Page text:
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Camry generations five and six: A brief tour of the Toyota Camry fuel and EVAP systems

In the other test, the PCM reads atmospheric pressure (there’s a “baro” sensor inside the PCM) with the engine running and the VSV and CCV both closed. If pressure inside the canister goes below atmospheric pressure, the PCM decides the VSV is stuck open. A pending code will be recorded in memory, and if this happens on two consecutive trips, the PCM will illuminate the MIL and set code P0441 (purge flow incorrect).

The CCV is tested the same way. With the CCV commanded closed (turned on) and the VSV commanded open, the PCM expects to see high vacuum in the canister. If not, the CCV is not closing. When the canister is at atmospheric pressure and both valves are commanded open, the PCM expects to see no pressure change in the canister. If the canister develops negative pressure for more than four seconds, the CCV is not opening. A pending code will be recorded, and if this happens on two consecutive trips, the PCM will illuminate the MIL and set code P0446 (vent valve circuit malfunction).

The vent passage goes through a filter and terminates in the fuel filler tube. Toyota says the filter can become clogged, but EVAP codes have also been caused by spider nests in that passage.

To leak-test the fuel tank and EVAP system, the PCM simply closes the CCV and opens the VSV to draw a vacuum on the system with the engine running. After closing the VSV, it measures the time required for the vacuum to decay. If there is a leak, the rate of pressure rise determines which fault code will be set: P0442 (large leak) or P0456 (small leak) or P0455 (gross leak). This is also a two-trip test that sets a pending code on the first failure and a hard code on the second consecutive failure.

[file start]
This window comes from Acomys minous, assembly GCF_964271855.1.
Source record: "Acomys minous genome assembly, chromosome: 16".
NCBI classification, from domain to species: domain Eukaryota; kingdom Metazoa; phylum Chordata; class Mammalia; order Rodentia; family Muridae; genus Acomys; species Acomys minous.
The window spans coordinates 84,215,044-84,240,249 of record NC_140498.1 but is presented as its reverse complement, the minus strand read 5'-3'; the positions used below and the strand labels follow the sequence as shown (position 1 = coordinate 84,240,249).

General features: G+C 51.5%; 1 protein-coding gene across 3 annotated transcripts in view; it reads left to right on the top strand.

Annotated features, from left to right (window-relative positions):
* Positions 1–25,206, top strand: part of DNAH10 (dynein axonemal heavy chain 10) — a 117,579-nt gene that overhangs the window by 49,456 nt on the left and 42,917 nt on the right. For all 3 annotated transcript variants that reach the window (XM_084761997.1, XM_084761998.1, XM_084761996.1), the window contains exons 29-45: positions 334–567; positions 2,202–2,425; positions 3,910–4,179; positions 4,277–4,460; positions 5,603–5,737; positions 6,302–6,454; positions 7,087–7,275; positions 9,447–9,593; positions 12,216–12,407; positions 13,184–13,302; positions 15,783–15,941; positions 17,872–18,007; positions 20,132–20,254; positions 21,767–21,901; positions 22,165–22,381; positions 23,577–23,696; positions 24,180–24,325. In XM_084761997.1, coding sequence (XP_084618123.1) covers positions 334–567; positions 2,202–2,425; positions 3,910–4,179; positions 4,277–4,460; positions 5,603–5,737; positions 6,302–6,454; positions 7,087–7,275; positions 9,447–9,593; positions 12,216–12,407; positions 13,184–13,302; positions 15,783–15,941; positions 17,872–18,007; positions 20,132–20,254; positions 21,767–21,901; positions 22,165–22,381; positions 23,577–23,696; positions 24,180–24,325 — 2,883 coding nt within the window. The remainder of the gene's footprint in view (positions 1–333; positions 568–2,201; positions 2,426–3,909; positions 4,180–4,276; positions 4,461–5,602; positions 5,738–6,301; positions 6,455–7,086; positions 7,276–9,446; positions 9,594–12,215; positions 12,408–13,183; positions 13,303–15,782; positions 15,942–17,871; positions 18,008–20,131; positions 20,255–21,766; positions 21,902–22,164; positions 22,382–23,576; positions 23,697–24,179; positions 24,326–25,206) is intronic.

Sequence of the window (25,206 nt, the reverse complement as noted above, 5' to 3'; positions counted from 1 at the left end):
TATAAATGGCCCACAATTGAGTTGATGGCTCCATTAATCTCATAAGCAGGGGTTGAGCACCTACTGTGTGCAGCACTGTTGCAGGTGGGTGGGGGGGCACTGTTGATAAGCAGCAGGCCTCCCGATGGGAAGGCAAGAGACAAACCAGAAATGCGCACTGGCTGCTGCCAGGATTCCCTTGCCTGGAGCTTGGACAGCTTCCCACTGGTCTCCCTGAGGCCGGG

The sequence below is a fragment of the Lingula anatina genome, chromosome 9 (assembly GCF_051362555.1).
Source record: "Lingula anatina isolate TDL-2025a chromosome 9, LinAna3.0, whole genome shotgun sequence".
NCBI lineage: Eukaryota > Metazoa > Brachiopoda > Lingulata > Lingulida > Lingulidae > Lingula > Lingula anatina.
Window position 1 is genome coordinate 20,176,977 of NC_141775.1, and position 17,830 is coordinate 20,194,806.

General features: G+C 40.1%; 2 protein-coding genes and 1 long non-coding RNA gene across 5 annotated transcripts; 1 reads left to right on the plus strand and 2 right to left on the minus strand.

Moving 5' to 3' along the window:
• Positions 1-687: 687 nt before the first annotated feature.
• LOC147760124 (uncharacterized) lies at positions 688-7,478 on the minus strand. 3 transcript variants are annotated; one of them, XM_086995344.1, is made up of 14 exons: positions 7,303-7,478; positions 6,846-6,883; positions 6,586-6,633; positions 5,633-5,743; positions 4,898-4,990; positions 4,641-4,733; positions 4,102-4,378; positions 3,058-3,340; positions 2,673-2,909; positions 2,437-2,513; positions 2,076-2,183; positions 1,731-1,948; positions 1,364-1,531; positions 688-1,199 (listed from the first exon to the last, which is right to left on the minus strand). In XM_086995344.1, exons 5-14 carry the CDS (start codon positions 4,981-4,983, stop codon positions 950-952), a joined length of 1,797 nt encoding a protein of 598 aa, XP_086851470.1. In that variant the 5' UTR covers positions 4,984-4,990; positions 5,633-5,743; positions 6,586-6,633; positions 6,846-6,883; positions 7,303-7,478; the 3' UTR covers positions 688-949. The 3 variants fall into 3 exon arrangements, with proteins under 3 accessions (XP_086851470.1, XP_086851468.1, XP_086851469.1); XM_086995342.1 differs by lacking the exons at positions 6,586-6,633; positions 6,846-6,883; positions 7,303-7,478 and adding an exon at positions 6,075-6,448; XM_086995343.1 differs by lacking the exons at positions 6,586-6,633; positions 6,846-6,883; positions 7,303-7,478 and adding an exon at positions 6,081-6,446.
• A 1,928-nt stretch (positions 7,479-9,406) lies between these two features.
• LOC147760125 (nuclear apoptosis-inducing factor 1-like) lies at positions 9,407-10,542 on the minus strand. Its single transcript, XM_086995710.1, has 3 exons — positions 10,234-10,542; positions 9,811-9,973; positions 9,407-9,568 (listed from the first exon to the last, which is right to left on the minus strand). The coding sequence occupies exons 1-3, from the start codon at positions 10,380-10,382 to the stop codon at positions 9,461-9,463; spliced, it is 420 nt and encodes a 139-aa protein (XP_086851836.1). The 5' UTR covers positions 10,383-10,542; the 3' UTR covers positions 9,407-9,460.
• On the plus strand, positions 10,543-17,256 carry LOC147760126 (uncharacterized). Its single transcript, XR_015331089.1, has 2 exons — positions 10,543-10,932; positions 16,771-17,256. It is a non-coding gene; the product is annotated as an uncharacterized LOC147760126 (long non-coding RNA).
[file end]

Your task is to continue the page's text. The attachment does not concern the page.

Figure 3: (A76844) EVAP schematic for the 2002-2006 Camry.
<p>Figure 3: (A76844) EVAP schematic for the 2002-2006 Camry.</p>

Sixth generation

The next (sixth) generation Camry is the 2007-2011 model. The 2AZ-FE engine carries over with the same fuel injection system, but now the C/OPN relay coil shares a power circuit with the injectors. There’s also a new 3.5-liter 2GR-FE six-cylinder engine.

This is the first year that the EVAP system has a dedicated Leak Detection Pump (LDP). All of the other components and most of the operating strategy remain the same, except for the leak test.

The EVAP system leak test runs only if there are no codes or pending codes for the valves. After the engine has been turned off for five hours (to let fuel tank pressure stabilize), the PCM wakes up, reads ambient pressure, turns on the CCV to close the vent, then operates the LDP. Remember, the purge valve is normally closed, but in this system, closing the CCV doesn’t actually seal the system; it connects the LDP to a 0.020-inch reference orifice. Air flows out of the canister through the reference orifice while the PCM monitors the decrease in canister pressure. If it decides there is a leak, it sets a pending code. If the test is failed again after the next drive/rest cycle, the PCM will illuminate the MIL and store the appropriate leak code(s). There are also sensor failure codes (P0450, P0451, P0452, P0453) plus a number of Toyota-specific codes for the valves and pump.